5 reasons Stevens looks like the more than perfect replacement for Doc

I have to admit: I do not follow NCAA at all. I do create a March Madness bracket every year based on advanced stats and historical data, which usually fails to win anything (I managed to do better than Rajon Rondo and President Obama on ESPN Challenge last year though). When I heard the news that Brad Stevens was going to be the new coach of the Celtics I had no idea who he was, yet the excitement of fellow writer Mike Dyer along with the media hype was enough for optimism. Since then I have read a lot of articles about Stevens: his personality, his achievements, his approach and I now share the excitement on him. As a matter of fact, I believe that this signing has the potential to be a great improvement, let alone replacement, over Doc. Here is why:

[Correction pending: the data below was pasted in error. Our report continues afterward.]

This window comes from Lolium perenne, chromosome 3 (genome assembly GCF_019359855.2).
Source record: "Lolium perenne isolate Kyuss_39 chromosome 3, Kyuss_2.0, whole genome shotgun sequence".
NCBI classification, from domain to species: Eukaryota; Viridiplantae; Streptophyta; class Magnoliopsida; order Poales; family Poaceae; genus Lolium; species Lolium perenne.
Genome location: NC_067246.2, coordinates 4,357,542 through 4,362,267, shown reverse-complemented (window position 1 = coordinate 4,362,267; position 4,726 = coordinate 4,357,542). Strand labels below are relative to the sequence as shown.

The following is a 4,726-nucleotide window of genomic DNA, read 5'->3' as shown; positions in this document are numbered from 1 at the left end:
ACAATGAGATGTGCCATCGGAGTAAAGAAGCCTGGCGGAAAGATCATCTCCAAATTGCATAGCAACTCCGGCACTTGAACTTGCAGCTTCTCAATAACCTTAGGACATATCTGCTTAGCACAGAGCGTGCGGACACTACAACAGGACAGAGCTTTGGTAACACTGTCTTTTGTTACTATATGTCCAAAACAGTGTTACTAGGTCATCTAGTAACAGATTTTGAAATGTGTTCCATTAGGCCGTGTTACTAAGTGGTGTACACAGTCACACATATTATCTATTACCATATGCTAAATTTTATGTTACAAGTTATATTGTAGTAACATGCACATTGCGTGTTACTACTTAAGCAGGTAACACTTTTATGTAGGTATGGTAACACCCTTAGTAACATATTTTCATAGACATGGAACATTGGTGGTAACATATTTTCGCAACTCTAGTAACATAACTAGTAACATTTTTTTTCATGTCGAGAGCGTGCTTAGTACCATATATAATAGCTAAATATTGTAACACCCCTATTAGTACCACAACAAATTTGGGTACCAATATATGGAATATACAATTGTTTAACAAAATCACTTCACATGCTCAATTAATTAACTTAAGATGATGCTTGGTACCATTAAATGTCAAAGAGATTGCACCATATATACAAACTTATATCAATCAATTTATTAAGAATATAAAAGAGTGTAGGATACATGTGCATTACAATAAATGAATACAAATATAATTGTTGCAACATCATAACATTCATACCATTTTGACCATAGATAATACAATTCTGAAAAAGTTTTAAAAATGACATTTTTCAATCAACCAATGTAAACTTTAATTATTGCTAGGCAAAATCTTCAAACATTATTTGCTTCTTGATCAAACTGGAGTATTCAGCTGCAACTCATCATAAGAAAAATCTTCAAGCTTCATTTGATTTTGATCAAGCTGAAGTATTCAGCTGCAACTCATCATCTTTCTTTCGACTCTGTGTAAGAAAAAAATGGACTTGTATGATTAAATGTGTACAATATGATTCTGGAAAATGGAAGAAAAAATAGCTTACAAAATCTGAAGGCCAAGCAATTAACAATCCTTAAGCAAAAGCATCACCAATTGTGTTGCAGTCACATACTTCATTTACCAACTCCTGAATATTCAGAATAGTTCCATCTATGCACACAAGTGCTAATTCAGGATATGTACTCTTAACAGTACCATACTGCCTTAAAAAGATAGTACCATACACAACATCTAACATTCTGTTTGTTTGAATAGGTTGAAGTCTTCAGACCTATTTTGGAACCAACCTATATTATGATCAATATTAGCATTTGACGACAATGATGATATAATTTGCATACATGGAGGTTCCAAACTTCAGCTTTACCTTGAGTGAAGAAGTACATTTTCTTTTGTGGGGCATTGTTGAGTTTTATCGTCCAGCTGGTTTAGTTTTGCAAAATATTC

1. Focus on relationships and "team first" mentality: Stevens has turned a mid-major team into a legit contender at Butler, and many sports figures cite his "team first" mentality as one key to his success. Well, that approach is not news to the Celtics nation: Ubuntu had been the keyword of the Big 3 era that is now behind us. My very first article on this blog talked about the need to redefine and reinvigorate the Celtics' team spirit, and now that we're officially rebooting a new era, a coach that could help that task would be of great importance. At his first press conference as a Celtics coach, Brad Stevens repeatedly talked about relationships and everyone being on the same page. That's a great first impression to me. The Celtics needed a change as Doc was clearly tired of coaching the team, and Stevens' approach fills me with nothing but optimism.